Blog Post #1 Fulcher

From the text, written by Fulcher, we gain a deeper understanding of the history of capitalism, the pros and cons, and its lasting effects on society and the economy. There are different forms and types of Capitalism; they each affect how the world operates. Futcher describes the three forms with a detailed historical background to explain his points. We first are made aware that capitalism sparked in the early 1600s with Merchant capitalism which is one of the early forms of capitalism. Merchant capitalism established international competition. Futcher then explains the second form of capitalism, Capitalist production, by illustrating how James M’Connel and John Kennedy blossomed in the cotton industry. Within this industry came harsh labor conditions which lead to strikes and protest movements. Lastly, Financial capitalism- investing in things such as stocks, which has grown in popularity over the years.
Futcher concludes with how each form of capitalism “involves (s) the investment of money to make a profit”. (page 14) Recently there has been a peak of interest in stock markets, investing, and learning more about the economy in general. It is interesting to see how capitalism and trading goods grew from the 1600s to now and all of the changes that have occurred all the way. What’s fascinating to me in the chapter is how the concept of employees started, from abused wage laborers, who were mainly children, to paid and protected employees. Of course, there are still unfair jobs but it is not as much as before. One key difference is that people are not working in harsh unfair conditions for long periods. There are now laws and organizations preventing business owners from doing so. Back then you were just a slave getting paid the bare minimum. All of these roles are significant to the growth of capitalism. How can we continue to change the rules of capitalism?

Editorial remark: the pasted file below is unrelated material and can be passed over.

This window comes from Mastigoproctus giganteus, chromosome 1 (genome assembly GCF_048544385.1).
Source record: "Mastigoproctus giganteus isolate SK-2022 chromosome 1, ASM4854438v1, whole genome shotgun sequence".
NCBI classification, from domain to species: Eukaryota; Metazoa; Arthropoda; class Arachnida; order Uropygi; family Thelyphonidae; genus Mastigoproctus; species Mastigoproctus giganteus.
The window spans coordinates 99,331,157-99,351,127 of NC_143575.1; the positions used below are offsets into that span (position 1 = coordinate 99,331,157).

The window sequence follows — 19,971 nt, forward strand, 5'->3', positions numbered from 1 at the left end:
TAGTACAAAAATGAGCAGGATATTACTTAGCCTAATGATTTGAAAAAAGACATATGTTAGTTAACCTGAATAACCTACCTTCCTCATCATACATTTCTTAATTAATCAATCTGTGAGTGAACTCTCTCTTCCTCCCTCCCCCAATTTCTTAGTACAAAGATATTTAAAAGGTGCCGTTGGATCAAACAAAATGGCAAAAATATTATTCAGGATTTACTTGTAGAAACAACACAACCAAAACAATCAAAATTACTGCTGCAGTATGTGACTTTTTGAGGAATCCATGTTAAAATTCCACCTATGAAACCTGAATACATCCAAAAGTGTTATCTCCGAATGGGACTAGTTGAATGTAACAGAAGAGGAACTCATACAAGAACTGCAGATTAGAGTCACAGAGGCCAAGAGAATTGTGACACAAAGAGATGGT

One thought on “Blog Post #1 Fulcher”

  1. A good start—you identify the three epochs or phases of capitalism Fulcher describes; but what were some of the historic changes or developments that drove each of these transitions? I agree that among the most important changes have been the eradication of slavery and, eventually, of laws passed to prevent child labor and other forms of highly exploited labor and the evolution of workers’ protections and rights. But it sounds naive to suggest that these things no longer exist (even slavery could still be said to exist, although it is illegal almost everywhere). So-called sweatshop labor is a huge problem in the clothing and technology industries, especially in the developing world, where countries may not have the same protections that U.S. workers have. Even in the U.S. and elsewhere in the West, laws can be ignored, and many observers claim that conditions for workers in less highly-skilled fields have gotten worse, not better, over the last few decades.

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